Researchers at The Miriam Hospital demonstrated a practical strategy for regularly screening HIV-infected patients for acute hepatitis C virus infection (HCV), a "silent epidemic" that is rising undetected in this population and can lead to serious health complications.
"Acute HCV outbreaks have led to calls for ongoing screenings for HIV-infected individuals, but it has been unclear how best to implement this," says lead author Lynn E. Taylor, M.D., an HIV/AIDS physician at The Miriam Hospital. "Detecting HCV in the acute stage is important because antiviral therapy is much more effective in the acute phase than treatment in the chronic phase of HCV infection, especially for people living with HIV."
Acute HCV is an emerging sexually transmitted infection among HIV-infected men who have sex with men. Left untreated, acute HCV -- defined as the first six months after exposure to the virus -- can progress to chronic HCV, a leading cause of non-AIDS related illness and death among individuals infected with HIV. Due to overlapping routes of transmission, including injection drug use and certain sexual behaviors, HIV and HCV coinfection is common. However, most individuals with acute HCV are asymptomatic, or have mild, nonspecific symptoms, and early diagnosis is rare because most at-risk individuals are not tested for the virus.
Taylor and colleagues piloted an acute HCV screening strategy for at-risk HIV-infected individuals that coincided with their routine HIV clinical care schedule. At these quarterly appointments, patients completed a risk questionnaire and received a low-cost blood test to measure alanine aminotransferase (ALT), a liver enzyme that when newly elevated may indicate recent HCV infection. ALT elevations triggered a more expensive HCV RNA rest to definitively diagnose a new HCV infection.
Although the visits took place in a busy HIV clinic, 88 percent of participants had at least one ALT test. There were seven instances in which a rise in ALT prompted HCV RNA testing. One participant was diagnosed with acute HCV during the course of the study, which researchers say was anticipated given the sample size and duration of study; this corresponded to a considerable annual incidence of 2.0 percent per year.
The findings are reported in the October 2011 issue of AIDS Patient Care and STDs.
"We demonstrate that even in a busy HIV clinic setting, it is possible to screen for and diagnose hepatitis C in its earliest stages, giving patients the best chance for HCV treatment success while providing an opportunity to educate patients about how to prevent transmitting the infection to others," Taylor says.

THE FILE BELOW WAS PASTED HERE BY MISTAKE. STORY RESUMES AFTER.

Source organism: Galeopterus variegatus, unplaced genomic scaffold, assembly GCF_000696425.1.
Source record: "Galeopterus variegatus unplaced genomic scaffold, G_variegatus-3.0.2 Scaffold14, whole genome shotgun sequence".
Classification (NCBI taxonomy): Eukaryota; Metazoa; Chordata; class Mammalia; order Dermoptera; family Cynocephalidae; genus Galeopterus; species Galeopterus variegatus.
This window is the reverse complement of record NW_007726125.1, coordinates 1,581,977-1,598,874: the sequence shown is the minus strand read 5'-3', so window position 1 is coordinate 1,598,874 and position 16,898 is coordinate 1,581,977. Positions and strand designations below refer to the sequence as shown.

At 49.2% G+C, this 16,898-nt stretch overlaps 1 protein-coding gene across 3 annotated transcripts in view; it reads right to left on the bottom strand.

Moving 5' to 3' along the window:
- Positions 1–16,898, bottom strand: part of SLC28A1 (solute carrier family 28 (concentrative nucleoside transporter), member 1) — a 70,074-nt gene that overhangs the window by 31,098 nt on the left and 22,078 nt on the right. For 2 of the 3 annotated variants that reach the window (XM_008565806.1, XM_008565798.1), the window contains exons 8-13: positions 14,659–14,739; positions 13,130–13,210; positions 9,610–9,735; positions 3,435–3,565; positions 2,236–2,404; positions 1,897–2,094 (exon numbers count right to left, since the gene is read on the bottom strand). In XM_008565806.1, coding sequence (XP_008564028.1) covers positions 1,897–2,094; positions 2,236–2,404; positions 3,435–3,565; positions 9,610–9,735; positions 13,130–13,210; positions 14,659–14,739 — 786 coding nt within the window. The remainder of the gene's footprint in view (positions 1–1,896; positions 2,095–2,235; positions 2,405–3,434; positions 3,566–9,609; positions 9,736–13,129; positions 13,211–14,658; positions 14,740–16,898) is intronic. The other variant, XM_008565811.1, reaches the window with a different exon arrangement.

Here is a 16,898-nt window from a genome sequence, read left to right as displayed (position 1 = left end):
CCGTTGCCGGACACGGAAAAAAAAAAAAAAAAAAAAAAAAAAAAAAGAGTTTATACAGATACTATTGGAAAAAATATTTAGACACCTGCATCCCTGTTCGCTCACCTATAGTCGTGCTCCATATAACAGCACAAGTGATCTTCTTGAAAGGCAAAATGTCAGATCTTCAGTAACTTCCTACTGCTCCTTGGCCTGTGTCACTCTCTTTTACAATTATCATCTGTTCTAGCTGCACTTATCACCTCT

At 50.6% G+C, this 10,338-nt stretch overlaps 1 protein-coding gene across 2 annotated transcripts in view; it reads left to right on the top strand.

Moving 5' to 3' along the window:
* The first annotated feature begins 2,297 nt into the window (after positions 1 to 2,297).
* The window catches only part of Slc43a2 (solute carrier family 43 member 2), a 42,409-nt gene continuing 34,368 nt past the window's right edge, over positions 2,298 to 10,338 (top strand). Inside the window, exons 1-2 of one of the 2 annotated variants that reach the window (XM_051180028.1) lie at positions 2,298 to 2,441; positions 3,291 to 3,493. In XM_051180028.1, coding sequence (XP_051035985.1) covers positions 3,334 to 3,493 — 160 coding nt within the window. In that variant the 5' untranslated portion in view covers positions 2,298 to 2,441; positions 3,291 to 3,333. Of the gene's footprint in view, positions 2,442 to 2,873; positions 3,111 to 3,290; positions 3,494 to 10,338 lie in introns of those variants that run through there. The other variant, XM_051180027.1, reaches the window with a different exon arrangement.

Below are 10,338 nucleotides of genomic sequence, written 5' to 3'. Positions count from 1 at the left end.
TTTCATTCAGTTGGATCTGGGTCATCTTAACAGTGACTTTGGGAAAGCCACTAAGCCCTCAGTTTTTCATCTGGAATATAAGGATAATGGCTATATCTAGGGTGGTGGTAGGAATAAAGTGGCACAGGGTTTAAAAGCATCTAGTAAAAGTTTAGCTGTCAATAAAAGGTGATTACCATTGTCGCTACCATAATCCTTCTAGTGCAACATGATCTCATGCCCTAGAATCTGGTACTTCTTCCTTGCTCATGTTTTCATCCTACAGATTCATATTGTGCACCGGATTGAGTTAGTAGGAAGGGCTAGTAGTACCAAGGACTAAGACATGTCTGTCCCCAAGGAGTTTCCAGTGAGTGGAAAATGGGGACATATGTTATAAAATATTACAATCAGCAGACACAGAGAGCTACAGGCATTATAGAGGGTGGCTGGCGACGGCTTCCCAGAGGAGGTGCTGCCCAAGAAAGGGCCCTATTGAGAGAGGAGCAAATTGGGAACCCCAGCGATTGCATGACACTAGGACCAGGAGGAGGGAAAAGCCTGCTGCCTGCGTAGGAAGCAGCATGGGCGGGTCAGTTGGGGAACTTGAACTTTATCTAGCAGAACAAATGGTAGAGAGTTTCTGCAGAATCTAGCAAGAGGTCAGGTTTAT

The Miriam study included 58 HIV-infected individuals. In addition to ALT blood tests, participants also completed risk screening questionnaires at each study visit, which included questions about sexual and drug-related risk behaviors and perceptions about their risk for acquiring HCV.
The study revealed that many at-risk HIV-infected individuals do not know they are at risk for HCV. More than half of the male participants who have sex with men reported that they do not believe that risk behaviors such as unprotected anal intercourse or certain drug practices put them at risk for HCV infection.
However, Taylor says that self-reported HCV risk and participation in several risk behaviors declined during the study. This could be explained by risk reduction counseling, which was provided at each clinic visit underreporting due to the stigma of some of these behaviors, or diminished memory of behaviors during substance use. However, reducing risk through proactive educational and counseling interventions merits further consideration.
According to Taylor, routine acute HCV screening efforts have important public health implications. "Hepatitis C is a common, potentially life-threatening -- and costly -- infection, both here in Rhode Island and across the United States," Taylor says. "Physicians should establish strategies and approaches for systematically identifying hepatitis C early in the course of infection among HIV-infected individuals who are particularly vulnerable to an accelerated HCV disease course. Our findings make it clear that it is possible to do so."
An estimated five million people in the U.S. have chronic HCV, a liver disease that may result in long-term health problems, including liver scarring, liver failure and liver cancer. According to the Centers for Disease Control and Prevention, approximately 12,000 people die every year from HCV-related liver disease. In HIV-infected patients, the liver damage may happen more quickly. HCV infection itself is an indication to introduce antiviral medications for HIV early in the course of HIV disease in order to slow HCV disease progression.
The study was funded by grants from the Lifespan/Tufts/Brown Center for AIDS Research and the National Institute on Drug Abuse. Co-authors included Josiah Rich, M.D., M.P.H., and Kenneth H. Mayer, M.D., from The Miriam Hospital and The Warren Alpert Medical School of Brown University; Michaela Maynard, M.P.H., and Stacey Chapman, R.N., from The Miriam Hospital; Alison K. DeLong, M.S., of Brown University; Pierre Gholam, M.D., AGAF, of Case Western Reserve University School of Medicine; and Jason T. Blackard, Ph.D., of the University of Cincinnati College of Medicine.
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